When I went: 13 May 2017
Location: National Theatre, London
Performers: Andrew Garfield (Prior Walter), Denise Gough (Harper Pitt), Nathan Lane (Roy Cohn), James McArdle (Louis Ironson), Nathan Stewart-Jarrett (Belize), Russell Tovey (Joseph Pitt), Amanda Lawrence (The Angel), Hannah Pitt (Susan Brown), Stuart Angell (Angel Shadow), Laura Caldow (Angel Shadow), Claire Lambert (Angel Shadow), Stan West (Angel Shadow), Lewis Wilkins (Angel Shadow)
Creative team: Tony Kushner (playwright), Marianne Elliott (director), Ian MacNeil (set designer), Adrian Sutton (music), Robby Graham (choreographer)
Approximate price: £60
Special points: Structure and staging
Best bit: End third of Millennium Approaches
If I could change one thing: Cut Russian monologue
Angels in America is not the ‘easiest’ of plays, but it is absolutely worth seeing. Its subject matter (dealing with AIDS in the context of homosexuality in 1980s America, with religion and faith in the background) is heavy, and it is super-long (7 hours and 30 minutes in total, split into two parts). Part One (Millennium Approaches) is about 3 hours and 3 minutes, Part Two (Perestroika) 4 hours. When each Part is split into three with two intervals, as it was when I saw it, watching it is like binge-watching a whole season of Netflix’s latest compelling offering on TV. What keeps it from being too depressing are the surreal elements and the bleak humour sprinkled throughout each scene.
While I think that overall there was enough valuable material here to justify the extremely long running time, after seeing it all in one day I did think that some small bits could be cut without losing any of the overall impression – for instance, the Russian monologue on capitalism at the start of Part Two, and some of the dying scenes focusing around Roy Cohn.
The existentialist parts and conversations hovering around life and death and fate sometimes reminded me of Rosencrantz & Guildenstern are Dead, which I happened to see shortly before this; the focus on AIDS and gay relationships also recalled Rent, although some of the characters here are older and this play has less of a focus on one generation. The irreverent depictions of angels and heaven (which apparently caused controversy among conservative groups when this play opened in the 1990s) had echoes of His Dark Materials.
The performance I saw featured some famous actors (Andrew Garfield, Russell Tovey and Nathan Lane) but it would be unfair to cry stunt casting as everyone’s performance was extremely impressive. The audience clearly loved every part of the show and were quick to give standing ovations.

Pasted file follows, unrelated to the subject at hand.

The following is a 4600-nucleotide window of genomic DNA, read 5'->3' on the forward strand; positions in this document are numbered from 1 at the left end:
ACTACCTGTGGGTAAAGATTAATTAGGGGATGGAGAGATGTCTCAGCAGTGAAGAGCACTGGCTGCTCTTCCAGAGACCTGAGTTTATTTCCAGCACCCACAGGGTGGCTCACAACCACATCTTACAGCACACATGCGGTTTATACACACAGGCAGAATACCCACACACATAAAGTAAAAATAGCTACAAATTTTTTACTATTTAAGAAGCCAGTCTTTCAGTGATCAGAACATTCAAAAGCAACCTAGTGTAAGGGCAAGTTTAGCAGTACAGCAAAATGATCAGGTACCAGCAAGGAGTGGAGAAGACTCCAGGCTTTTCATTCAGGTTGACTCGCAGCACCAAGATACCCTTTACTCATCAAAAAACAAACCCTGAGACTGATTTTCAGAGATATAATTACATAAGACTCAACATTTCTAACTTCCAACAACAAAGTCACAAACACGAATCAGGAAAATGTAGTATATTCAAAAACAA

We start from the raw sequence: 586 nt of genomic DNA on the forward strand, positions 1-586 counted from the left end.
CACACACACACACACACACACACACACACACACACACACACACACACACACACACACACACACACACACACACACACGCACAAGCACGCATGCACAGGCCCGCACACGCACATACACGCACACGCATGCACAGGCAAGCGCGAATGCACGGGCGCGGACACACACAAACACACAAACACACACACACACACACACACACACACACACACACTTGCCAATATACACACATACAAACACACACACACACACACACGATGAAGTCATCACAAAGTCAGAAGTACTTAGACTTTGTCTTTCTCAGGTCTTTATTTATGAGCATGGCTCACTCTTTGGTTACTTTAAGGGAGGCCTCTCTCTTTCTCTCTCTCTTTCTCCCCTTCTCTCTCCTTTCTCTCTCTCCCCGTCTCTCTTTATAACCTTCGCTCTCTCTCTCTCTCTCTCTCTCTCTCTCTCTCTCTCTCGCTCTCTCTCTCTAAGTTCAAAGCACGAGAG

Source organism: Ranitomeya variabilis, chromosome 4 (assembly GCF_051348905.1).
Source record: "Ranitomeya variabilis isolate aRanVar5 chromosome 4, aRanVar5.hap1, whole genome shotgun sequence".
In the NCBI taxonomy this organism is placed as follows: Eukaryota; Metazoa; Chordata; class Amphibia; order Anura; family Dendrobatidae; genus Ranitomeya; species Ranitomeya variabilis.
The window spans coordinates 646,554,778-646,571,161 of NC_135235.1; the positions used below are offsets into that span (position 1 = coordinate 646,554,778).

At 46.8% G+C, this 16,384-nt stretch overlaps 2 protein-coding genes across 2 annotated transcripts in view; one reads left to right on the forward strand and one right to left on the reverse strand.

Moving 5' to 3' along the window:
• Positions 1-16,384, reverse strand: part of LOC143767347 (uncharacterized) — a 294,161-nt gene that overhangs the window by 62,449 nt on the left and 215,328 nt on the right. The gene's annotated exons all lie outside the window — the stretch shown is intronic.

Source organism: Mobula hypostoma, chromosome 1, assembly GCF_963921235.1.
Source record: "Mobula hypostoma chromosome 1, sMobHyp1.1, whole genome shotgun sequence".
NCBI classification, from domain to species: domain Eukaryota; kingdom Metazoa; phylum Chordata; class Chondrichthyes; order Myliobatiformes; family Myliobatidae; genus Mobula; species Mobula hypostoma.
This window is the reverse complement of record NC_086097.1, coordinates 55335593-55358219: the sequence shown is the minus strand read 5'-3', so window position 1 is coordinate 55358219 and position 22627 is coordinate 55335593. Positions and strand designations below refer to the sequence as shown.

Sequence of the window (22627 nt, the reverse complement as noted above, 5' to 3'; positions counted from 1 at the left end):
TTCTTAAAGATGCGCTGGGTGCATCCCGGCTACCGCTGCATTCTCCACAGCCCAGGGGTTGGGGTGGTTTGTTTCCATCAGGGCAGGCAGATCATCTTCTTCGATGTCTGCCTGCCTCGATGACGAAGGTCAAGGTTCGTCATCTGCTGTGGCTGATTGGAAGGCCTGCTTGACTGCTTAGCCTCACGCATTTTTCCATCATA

Andrew Garfield as Prior Walter in particular gave a really visceral and physical, and often funny, performance and made you root for him in every scene. I have only really see him play endearing characters on film – I am sure he won’t stick to this forever, but he does do endearing very well. Nathan Lane’s substantial theatre experience was obvious and his voice and acting choices as the sleazy Roy Cohn were clearly expressed right up to the back row.
I previously saw The Curious Incident of the Dog in the Night-Time as directed by Marianne Elliott and the direction was sharp again here, with some really impressive staging which got more complex as the play went on and made use of the additional front stage in the Lyttleton. The puppet-like Angel Shadows were creepy and cool and helped to add some mystique to the Angel character, which could easily be overdone in less confident hands. Some of the Angel scenes were pretty weird and I got the feeling that they would lose some audiences, but they just about worked for me.
Although I spent much of the early parts of the play feeling sorry for most of the characters and wanting everything to turn out well for them, I knew that that wouldn’t happen given the subject matter, so I ended up quite relieved that some of them were OK, sort of, at the end. Prior Walter’s ending monologue, breaking through the fourth wall and turning the lights on in the audience, hammered home the show’s message about gay people refusing to have secret deaths any longer and that they would not go away. It is sad that this message, like the themes of race in The Scottsboro Boys, is still as relevant as it is, and that some of the comments about American conservatism and ‘death of liberalism’ are still relevant to today’s America, although clearly none of those promises or fears from Reagan’s era came true before.